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Supplementing cows and heifers on pasture
Dairy Pipeline: August/September 2005
Robert E. James
Extension Dairy Scientist,
(540) 231-4770 email: email@example.com
This year pasture for grazing has been extremely
variable. May was very cool, followed by a very dry
June. In some regions of the state the drought has
persisted, while in others heavy rains have encouraged
lush growth. These variable conditions make a "one size
fits all recommendation" for pasture supplementation an
untenable option for meeting the nutritional needs of
growing heifers. Here are five recommendations for the
pasture reared dairy heifer.
- It's not uncommon for grazers in more temperate
climates to move heifer calves into pasture systems
when they are 3 months old. There are two risks
that must be considered.
First, heifers should be included in parasite control
programs shortly after entering the pasture systems
with the advice of your veterinarian. The second risk
is of low intake and variable quality. Typically
intake is lower on pasture than confinement system
rations. This is especially important when demand
for nutrients is high. Typically young calves (< 6
months of age) will require continued, significant
concentrate intake (5 lb./ head/ day).
- Inclusion of an ionophore will probably yield as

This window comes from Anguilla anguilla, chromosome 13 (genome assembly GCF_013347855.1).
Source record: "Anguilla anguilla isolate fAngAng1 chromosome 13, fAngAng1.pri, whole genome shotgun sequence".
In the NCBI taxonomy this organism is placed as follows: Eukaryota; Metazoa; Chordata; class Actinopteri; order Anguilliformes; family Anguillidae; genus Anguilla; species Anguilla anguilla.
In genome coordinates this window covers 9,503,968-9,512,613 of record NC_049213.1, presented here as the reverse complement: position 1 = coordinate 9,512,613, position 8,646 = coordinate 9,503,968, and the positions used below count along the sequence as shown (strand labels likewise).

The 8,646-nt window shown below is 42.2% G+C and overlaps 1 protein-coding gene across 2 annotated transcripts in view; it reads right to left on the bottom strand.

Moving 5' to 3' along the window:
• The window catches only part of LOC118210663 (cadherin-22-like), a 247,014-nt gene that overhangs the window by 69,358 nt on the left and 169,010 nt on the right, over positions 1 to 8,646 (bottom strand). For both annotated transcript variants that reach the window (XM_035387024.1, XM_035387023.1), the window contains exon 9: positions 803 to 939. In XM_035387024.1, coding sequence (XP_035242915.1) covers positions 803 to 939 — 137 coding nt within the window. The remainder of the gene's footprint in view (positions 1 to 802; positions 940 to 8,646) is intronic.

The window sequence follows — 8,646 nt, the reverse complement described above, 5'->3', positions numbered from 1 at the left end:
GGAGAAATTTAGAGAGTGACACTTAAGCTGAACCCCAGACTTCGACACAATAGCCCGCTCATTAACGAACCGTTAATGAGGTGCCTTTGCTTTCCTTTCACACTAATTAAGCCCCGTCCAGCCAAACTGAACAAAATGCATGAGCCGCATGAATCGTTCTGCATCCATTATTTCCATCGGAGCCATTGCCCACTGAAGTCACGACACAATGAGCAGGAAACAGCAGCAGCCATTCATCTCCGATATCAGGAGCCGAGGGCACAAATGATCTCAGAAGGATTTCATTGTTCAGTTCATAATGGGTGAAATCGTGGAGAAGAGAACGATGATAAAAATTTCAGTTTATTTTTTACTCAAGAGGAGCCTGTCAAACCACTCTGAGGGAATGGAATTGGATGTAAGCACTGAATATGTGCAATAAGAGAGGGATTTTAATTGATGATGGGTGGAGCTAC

much return as any additive available today.
Ionophores are best included in the diet by including
them in even a limited amount of a concentrate
mixture. Lasalocid (Bovatec) may be fed in free
choice mineral supplements, but Monensin
(Rumensin) is most successful when included as a
component of a concentrate mixture that is fed daily.
- Nutrient levels of pasture are highly variable in
much of the U.S. During the cooler months of the
year it's not uncommon for pastures to contain in
excess of 16% protein and 70% TDN, which is more
than adequate to support excellent rates of growth
(>1.8 lb. / day) in older heifers without too much
additional supplementation. Vitamins and most
minerals are also adequate in high quality pasture.
However, during drought and the hotter months of
the summer, protein may decline to less than 12% and energy to less than 60% TDN, which is not
adequate. During these months supplemental
concentrate feeding is necessary.
- How much concentrate to feed/day? I hear many
dairy producers and heifer growers' state that they
feed 5 lb. / heifer / day regardless of the pasture
quality or availability. If one assumes that a 16%
protein mixture cost $175/ton, this could represent
an extra $.40/head/day in unnecessary added costs if
heifers are consuming a high quality pasture
- Most progressive dairy producers or heifer growers
have weight tapes or have purchased electronic or
mechanical scales to evaluate heifer growth during
routine handling procedures such as vaccination,
parasite control or breeding. This provides an
opportunity to objectively evaluate growth of heifers
and make more timely adjustments in supplemental
concentrate feeding if growth is outside of the
desired ranges of gain. Documented weights can
reveal the existence of management or nutritional
deficiencies that might go unnoticed if the manager
relies solely on the "eyeball method".
Virginia Cooperative Extension